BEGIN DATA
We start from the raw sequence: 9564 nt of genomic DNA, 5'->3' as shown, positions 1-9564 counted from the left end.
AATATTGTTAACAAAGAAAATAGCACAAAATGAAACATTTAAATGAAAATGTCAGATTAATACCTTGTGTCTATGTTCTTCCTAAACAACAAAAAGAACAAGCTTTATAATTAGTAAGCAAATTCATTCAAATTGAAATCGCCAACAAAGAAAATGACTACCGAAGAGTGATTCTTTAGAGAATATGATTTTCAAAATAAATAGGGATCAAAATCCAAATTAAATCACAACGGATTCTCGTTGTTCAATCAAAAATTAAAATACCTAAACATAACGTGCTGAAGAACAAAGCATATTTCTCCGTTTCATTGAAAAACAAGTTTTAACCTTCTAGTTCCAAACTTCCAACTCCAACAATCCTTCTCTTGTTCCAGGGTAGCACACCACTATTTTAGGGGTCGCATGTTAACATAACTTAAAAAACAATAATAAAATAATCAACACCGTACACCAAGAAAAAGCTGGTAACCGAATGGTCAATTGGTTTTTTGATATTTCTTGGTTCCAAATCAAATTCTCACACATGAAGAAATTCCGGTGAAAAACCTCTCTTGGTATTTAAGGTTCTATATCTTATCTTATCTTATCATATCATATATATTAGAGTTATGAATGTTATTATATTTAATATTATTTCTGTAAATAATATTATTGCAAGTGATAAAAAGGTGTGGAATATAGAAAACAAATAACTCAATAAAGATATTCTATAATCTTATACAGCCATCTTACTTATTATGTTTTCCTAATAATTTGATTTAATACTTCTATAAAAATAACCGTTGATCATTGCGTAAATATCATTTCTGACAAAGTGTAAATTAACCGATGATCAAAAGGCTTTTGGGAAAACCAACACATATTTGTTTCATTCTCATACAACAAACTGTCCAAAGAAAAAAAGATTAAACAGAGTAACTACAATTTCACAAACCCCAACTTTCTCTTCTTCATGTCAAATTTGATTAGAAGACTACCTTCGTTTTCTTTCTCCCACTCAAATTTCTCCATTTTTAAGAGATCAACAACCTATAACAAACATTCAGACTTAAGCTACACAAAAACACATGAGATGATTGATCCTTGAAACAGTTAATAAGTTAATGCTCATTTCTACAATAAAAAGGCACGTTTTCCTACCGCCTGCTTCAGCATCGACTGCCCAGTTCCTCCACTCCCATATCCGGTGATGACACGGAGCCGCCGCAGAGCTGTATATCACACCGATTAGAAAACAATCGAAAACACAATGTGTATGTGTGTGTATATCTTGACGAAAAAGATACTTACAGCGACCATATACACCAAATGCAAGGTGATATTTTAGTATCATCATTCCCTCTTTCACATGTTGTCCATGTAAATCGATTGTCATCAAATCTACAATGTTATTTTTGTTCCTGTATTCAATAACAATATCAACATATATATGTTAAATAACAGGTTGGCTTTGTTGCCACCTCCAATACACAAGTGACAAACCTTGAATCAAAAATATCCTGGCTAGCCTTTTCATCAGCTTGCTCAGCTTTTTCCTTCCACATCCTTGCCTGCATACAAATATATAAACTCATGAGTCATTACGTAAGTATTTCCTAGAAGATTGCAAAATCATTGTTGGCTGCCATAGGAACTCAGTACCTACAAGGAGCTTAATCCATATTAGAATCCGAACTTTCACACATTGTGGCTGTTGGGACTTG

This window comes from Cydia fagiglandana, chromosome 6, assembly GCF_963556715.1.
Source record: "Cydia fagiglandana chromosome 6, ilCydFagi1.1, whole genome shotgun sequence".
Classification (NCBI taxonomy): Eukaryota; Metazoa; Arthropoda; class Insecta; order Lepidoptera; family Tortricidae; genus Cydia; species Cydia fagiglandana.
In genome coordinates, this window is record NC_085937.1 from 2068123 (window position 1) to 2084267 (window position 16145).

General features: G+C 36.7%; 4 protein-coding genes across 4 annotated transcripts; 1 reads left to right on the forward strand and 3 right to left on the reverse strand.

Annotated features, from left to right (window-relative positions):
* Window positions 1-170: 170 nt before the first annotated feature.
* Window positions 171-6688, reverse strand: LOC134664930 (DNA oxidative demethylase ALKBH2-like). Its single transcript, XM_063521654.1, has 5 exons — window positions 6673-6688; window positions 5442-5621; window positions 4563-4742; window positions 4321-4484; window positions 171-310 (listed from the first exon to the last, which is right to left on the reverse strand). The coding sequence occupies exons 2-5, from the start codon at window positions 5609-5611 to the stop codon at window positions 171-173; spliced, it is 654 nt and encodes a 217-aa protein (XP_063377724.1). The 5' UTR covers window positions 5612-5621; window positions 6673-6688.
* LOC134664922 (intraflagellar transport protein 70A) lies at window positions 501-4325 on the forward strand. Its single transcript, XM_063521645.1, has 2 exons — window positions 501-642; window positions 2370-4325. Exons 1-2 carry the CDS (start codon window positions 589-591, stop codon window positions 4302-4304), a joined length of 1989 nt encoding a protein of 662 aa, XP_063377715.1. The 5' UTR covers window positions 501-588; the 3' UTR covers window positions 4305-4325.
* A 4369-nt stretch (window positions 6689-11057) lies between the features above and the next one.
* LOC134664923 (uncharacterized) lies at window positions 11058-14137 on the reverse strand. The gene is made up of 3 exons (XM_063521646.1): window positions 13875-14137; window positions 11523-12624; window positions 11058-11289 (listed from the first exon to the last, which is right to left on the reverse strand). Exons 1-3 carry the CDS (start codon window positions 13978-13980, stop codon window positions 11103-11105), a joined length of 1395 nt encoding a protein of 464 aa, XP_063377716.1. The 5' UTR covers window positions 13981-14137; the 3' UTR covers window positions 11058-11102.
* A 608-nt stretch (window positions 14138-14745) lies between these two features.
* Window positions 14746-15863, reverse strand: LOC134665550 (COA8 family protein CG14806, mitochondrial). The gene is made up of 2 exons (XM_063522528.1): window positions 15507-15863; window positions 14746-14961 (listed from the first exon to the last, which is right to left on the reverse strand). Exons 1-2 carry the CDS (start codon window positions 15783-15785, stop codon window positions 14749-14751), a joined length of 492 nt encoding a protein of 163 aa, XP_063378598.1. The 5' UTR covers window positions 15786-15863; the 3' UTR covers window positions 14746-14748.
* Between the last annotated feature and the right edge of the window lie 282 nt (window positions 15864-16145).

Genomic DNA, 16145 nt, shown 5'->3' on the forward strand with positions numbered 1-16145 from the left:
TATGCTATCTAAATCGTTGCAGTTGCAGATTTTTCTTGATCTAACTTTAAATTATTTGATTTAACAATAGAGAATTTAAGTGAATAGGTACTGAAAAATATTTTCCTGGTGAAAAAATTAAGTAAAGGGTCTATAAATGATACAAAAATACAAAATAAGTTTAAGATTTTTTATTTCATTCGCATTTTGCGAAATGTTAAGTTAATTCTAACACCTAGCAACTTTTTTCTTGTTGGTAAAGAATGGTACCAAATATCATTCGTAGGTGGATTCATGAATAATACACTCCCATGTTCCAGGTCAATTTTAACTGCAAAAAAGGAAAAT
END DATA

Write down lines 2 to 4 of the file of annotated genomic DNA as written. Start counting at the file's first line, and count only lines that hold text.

AATATTGTTAACAAAGAAAATAGCACAAAATGAAACATTTAAATGAAAATGTCAGATTAATACCTTGTGTCTATGTTCTTCCTAAACAACAAAAAGAACAAGCTTTATAATTAGTAAGCAAATTCATTCAAATTGAAATCGCCAACAAAGAAAATGACTACCGAAGAGTGATTCTTTAGAGAATATGATTTTCAAAATAAATAGGGATCAAAATCCAAATTAAATCACAACGGATTCTCGTTGTTCAATCAAAAATTAAAATACCTAAACATAACGTGCTGAAGAACAAAGCATATTTCTCCGTTTCATTGAAAAACAAGTTTTAACCTTCTAGTTCCAAACTTCCAACTCCAACAATCCTTCTCTTGTTCCAGGGTAGCACACCACTATTTTAGGGGTCGCATGTTAACATAACTTAAAAAACAATAATAAAATAATCAACACCGTACACCAAGAAAAAGCTGGTAACCGAATGGTCAATTGGTTTTTTGATATTTCTTGGTTCCAAATCAAATTCTCACACATGAAGAAATTCCGGTGAAAAACCTCTCTTGGTATTTAAGGTTCTATATCTTATCTTATCTTATCATATCATATATATTAGAGTTATGAATGTTATTATATTTAATATTATTTCTGTAAATAATATTATTGCAAGTGATAAAAAGGTGTGGAATATAGAAAACAAATAACTCAATAAAGATATTCTATAATCTTATACAGCCATCTTACTTATTATGTTTTCCTAATAATTTGATTTAATACTTCTATAAAAATAACCGTTGATCATTGCGTAAATATCATTTCTGACAAAGTGTAAATTAACCGATGATCAAAAGGCTTTTGGGAAAACCAACACATATTTGTTTCATTCTCATACAACAAACTGTCCAAAGAAAAAAAGATTAAACAGAGTAACTACAATTTCACAAACCCCAACTTTCTCTTCTTCATGTCAAATTTGATTAGAAGACTACCTTCGTTTTCTTTCTCCCACTCAAATTTCTCCATTTTTAAGAGATCAACAACCTATAACAAACATTCAGACTTAAGCTACACAAAAACACATGAGATGATTGATCCTTGAAACAGTTAATAAGTTAATGCTCATTTCTACAATAAAAAGGCACGTTTTCCTACCGCCTGCTTCAGCATCGACTGCCCAGTTCCTCCACTCCCATATCCGGTGATGACACGGAGCCGCCGCAGAGCTGTATATCACACCGATTAGAAAACAATCGAAAACACAATGTGTATGTGTGTGTATATCTTGACGAAAAAGATACTTACAGCGACCATATACACCAAATGCAAGGTGATATTTTAGTATCATCATTCCCTCTTTCACATGTTGTCCATGTAAATCGATTGTCATCAAATCTACAATGTTATTTTTGTTCCTGTATTCAATAACAATATCAACATATATATGTTAAATAACAGGTTGGCTTTGTTGCCACCTCCAATACACAAGTGACAAACCTTGAATCAAAAATATCCTGGCTAGCCTTTTCATCAGCTTGCTCAGCTTTTTCCTTCCACATCCTTGCCTGCATACAAATATATAAACTCATGAGTCATTACGTAAGTATTTCCTAGAAGATTGCAAAATCATTGTTGGCTGCCATAGGAACTCAGTACCTACAAGGAGCTTAATCCATATTAGAATCCGAACTTTCACACATTGTGGCTGTTGGGACTTG

This window comes from Cydia fagiglandana, chromosome 6, assembly GCF_963556715.1.
Source record: "Cydia fagiglandana chromosome 6, ilCydFagi1.1, whole genome shotgun sequence".